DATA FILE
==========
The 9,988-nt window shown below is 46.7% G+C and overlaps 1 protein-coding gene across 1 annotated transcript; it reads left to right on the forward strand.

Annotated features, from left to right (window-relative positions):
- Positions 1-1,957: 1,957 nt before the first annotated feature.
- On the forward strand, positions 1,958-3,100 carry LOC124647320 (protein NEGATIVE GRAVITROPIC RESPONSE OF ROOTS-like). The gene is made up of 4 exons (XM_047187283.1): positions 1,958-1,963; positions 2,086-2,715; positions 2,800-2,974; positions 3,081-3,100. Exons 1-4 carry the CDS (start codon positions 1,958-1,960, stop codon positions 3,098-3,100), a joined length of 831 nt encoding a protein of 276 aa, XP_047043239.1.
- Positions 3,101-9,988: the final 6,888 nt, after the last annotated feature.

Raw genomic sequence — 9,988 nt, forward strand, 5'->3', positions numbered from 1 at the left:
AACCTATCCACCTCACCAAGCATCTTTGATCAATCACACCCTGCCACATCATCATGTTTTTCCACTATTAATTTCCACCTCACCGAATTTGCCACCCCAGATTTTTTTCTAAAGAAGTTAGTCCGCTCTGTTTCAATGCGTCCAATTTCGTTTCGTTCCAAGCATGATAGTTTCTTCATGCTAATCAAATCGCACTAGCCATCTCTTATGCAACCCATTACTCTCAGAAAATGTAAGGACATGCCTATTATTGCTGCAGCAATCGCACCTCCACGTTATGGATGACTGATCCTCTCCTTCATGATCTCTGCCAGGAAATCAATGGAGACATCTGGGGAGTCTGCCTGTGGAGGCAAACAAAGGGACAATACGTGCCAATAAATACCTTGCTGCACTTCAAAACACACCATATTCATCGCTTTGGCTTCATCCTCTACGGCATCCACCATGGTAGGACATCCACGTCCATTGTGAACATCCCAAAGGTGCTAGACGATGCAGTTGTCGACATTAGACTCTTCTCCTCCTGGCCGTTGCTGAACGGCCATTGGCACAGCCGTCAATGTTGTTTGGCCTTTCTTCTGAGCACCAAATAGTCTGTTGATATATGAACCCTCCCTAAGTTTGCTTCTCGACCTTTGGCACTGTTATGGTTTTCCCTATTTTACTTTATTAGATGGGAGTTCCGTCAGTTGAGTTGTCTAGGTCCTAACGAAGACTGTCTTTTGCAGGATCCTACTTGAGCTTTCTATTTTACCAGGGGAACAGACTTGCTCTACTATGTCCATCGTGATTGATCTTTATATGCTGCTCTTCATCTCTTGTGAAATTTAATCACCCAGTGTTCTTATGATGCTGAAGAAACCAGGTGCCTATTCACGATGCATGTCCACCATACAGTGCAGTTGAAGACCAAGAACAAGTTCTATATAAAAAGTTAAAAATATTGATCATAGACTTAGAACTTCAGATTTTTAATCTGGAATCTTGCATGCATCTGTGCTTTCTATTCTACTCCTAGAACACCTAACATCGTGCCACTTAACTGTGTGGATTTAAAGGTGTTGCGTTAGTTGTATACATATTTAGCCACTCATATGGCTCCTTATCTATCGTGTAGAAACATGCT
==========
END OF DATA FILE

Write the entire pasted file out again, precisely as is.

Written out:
The 9,988-nt window shown below is 46.7% G+C and overlaps 1 protein-coding gene across 1 annotated transcript; it reads left to right on the forward strand.

Annotated features, from left to right (window-relative positions):
- Positions 1-1,957: 1,957 nt before the first annotated feature.
- On the forward strand, positions 1,958-3,100 carry LOC124647320 (protein NEGATIVE GRAVITROPIC RESPONSE OF ROOTS-like). The gene is made up of 4 exons (XM_047187283.1): positions 1,958-1,963; positions 2,086-2,715; positions 2,800-2,974; positions 3,081-3,100. Exons 1-4 carry the CDS (start codon positions 1,958-1,960, stop codon positions 3,098-3,100), a joined length of 831 nt encoding a protein of 276 aa, XP_047043239.1.
- Positions 3,101-9,988: the final 6,888 nt, after the last annotated feature.

Raw genomic sequence — 9,988 nt, forward strand, 5'->3', positions numbered from 1 at the left:
AACCTATCCACCTCACCAAGCATCTTTGATCAATCACACCCTGCCACATCATCATGTTTTTCCACTATTAATTTCCACCTCACCGAATTTGCCACCCCAGATTTTTTTCTAAAGAAGTTAGTCCGCTCTGTTTCAATGCGTCCAATTTCGTTTCGTTCCAAGCATGATAGTTTCTTCATGCTAATCAAATCGCACTAGCCATCTCTTATGCAACCCATTACTCTCAGAAAATGTAAGGACATGCCTATTATTGCTGCAGCAATCGCACCTCCACGTTATGGATGACTGATCCTCTCCTTCATGATCTCTGCCAGGAAATCAATGGAGACATCTGGGGAGTCTGCCTGTGGAGGCAAACAAAGGGACAATACGTGCCAATAAATACCTTGCTGCACTTCAAAACACACCATATTCATCGCTTTGGCTTCATCCTCTACGGCATCCACCATGGTAGGACATCCACGTCCATTGTGAACATCCCAAAGGTGCTAGACGATGCAGTTGTCGACATTAGACTCTTCTCCTCCTGGCCGTTGCTGAACGGCCATTGGCACAGCCGTCAATGTTGTTTGGCCTTTCTTCTGAGCACCAAATAGTCTGTTGATATATGAACCCTCCCTAAGTTTGCTTCTCGACCTTTGGCACTGTTATGGTTTTCCCTATTTTACTTTATTAGATGGGAGTTCCGTCAGTTGAGTTGTCTAGGTCCTAACGAAGACTGTCTTTTGCAGGATCCTACTTGAGCTTTCTATTTTACCAGGGGAACAGACTTGCTCTACTATGTCCATCGTGATTGATCTTTATATGCTGCTCTTCATCTCTTGTGAAATTTAATCACCCAGTGTTCTTATGATGCTGAAGAAACCAGGTGCCTATTCACGATGCATGTCCACCATACAGTGCAGTTGAAGACCAAGAACAAGTTCTATATAAAAAGTTAAAAATATTGATCATAGACTTAGAACTTCAGATTTTTAATCTGGAATCTTGCATGCATCTGTGCTTTCTATTCTACTCCTAGAACACCTAACATCGTGCCACTTAACTGTGTGGATTTAAAGGTGTTGCGTTAGTTGTATACATATTTAGCCACTCATATGGCTCCTTATCTATCGTGTAGAAACATGCT